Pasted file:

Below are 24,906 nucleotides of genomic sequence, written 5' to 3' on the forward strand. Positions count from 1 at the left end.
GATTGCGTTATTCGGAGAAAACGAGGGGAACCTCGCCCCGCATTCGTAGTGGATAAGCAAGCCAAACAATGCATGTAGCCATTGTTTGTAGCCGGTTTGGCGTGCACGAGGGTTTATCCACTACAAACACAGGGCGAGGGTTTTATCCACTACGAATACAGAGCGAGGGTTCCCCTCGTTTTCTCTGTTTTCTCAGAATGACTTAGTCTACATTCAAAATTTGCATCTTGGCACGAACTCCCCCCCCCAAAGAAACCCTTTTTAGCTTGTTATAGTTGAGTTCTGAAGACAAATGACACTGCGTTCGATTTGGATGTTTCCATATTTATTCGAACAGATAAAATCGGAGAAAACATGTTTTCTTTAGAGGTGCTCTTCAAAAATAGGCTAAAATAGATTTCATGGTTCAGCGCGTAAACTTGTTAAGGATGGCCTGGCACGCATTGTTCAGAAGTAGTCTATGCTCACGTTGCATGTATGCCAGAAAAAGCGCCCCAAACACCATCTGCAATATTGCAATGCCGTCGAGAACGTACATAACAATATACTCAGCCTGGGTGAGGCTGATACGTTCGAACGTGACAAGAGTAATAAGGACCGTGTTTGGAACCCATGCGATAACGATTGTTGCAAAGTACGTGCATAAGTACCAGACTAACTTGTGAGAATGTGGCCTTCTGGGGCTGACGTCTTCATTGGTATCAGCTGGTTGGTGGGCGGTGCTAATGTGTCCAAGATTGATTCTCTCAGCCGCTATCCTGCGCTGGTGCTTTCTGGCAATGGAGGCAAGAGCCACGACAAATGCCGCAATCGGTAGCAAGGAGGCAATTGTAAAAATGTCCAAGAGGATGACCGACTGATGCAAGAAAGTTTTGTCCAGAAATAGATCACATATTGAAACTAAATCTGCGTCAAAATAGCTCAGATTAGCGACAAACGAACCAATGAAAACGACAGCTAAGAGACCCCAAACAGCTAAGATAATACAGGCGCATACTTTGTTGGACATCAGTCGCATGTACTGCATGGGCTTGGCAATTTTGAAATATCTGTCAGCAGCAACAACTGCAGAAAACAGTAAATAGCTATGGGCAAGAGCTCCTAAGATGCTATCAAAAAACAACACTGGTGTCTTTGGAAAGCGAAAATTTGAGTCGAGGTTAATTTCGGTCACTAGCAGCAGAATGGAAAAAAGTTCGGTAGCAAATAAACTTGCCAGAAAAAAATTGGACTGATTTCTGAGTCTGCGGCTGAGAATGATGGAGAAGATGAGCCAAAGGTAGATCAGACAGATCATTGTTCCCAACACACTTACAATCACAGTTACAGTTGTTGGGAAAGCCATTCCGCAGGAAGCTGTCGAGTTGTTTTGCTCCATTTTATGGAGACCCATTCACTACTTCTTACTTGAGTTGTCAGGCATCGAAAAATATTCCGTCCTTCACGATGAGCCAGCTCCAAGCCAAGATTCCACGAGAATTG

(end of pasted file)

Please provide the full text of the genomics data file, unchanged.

Below are 24,906 nucleotides of genomic sequence, written 5' to 3' on the forward strand. Positions count from 1 at the left end.
GATTGCGTTATTCGGAGAAAACGAGGGGAACCTCGCCCCGCATTCGTAGTGGATAAGCAAGCCAAACAATGCATGTAGCCATTGTTTGTAGCCGGTTTGGCGTGCACGAGGGTTTATCCACTACAAACACAGGGCGAGGGTTTTATCCACTACGAATACAGAGCGAGGGTTCCCCTCGTTTTCTCTGTTTTCTCAGAATGACTTAGTCTACATTCAAAATTTGCATCTTGGCACGAACTCCCCCCCCCAAAGAAACCCTTTTTAGCTTGTTATAGTTGAGTTCTGAAGACAAATGACACTGCGTTCGATTTGGATGTTTCCATATTTATTCGAACAGATAAAATCGGAGAAAACATGTTTTCTTTAGAGGTGCTCTTCAAAAATAGGCTAAAATAGATTTCATGGTTCAGCGCGTAAACTTGTTAAGGATGGCCTGGCACGCATTGTTCAGAAGTAGTCTATGCTCACGTTGCATGTATGCCAGAAAAAGCGCCCCAAACACCATCTGCAATATTGCAATGCCGTCGAGAACGTACATAACAATATACTCAGCCTGGGTGAGGCTGATACGTTCGAACGTGACAAGAGTAATAAGGACCGTGTTTGGAACCCATGCGATAACGATTGTTGCAAAGTACGTGCATAAGTACCAGACTAACTTGTGAGAATGTGGCCTTCTGGGGCTGACGTCTTCATTGGTATCAGCTGGTTGGTGGGCGGTGCTAATGTGTCCAAGATTGATTCTCTCAGCCGCTATCCTGCGCTGGTGCTTTCTGGCAATGGAGGCAAGAGCCACGACAAATGCCGCAATCGGTAGCAAGGAGGCAATTGTAAAAATGTCCAAGAGGATGACCGACTGATGCAAGAAAGTTTTGTCCAGAAATAGATCACATATTGAAACTAAATCTGCGTCAAAATAGCTCAGATTAGCGACAAACGAACCAATGAAAACGACAGCTAAGAGACCCCAAACAGCTAAGATAATACAGGCGCATACTTTGTTGGACATCAGTCGCATGTACTGCATGGGCTTGGCAATTTTGAAATATCTGTCAGCAGCAACAACTGCAGAAAACAGTAAATAGCTATGGGCAAGAGCTCCTAAGATGCTATCAAAAAACAACACTGGTGTCTTTGGAAAGCGAAAATTTGAGTCGAGGTTAATTTCGGTCACTAGCAGCAGAATGGAAAAAAGTTCGGTAGCAAATAAACTTGCCAGAAAAAAATTGGACTGATTTCTGAGTCTGCGGCTGAGAATGATGGAGAAGATGAGCCAAAGGTAGATCAGACAGATCATTGTTCCCAACACACTTACAATCACAGTTACAGTTGTTGGGAAAGCCATTCCGCAGGAAGCTGTCGAGTTGTTTTGCTCCATTTTATGGAGACCCATTCACTACTTCTTACTTGAGTTGTCAGGCATCGAAAAATATTCCGTCCTTCACGATGAGCCAGCTCCAAGCCAAGATTCCACGAGAATTG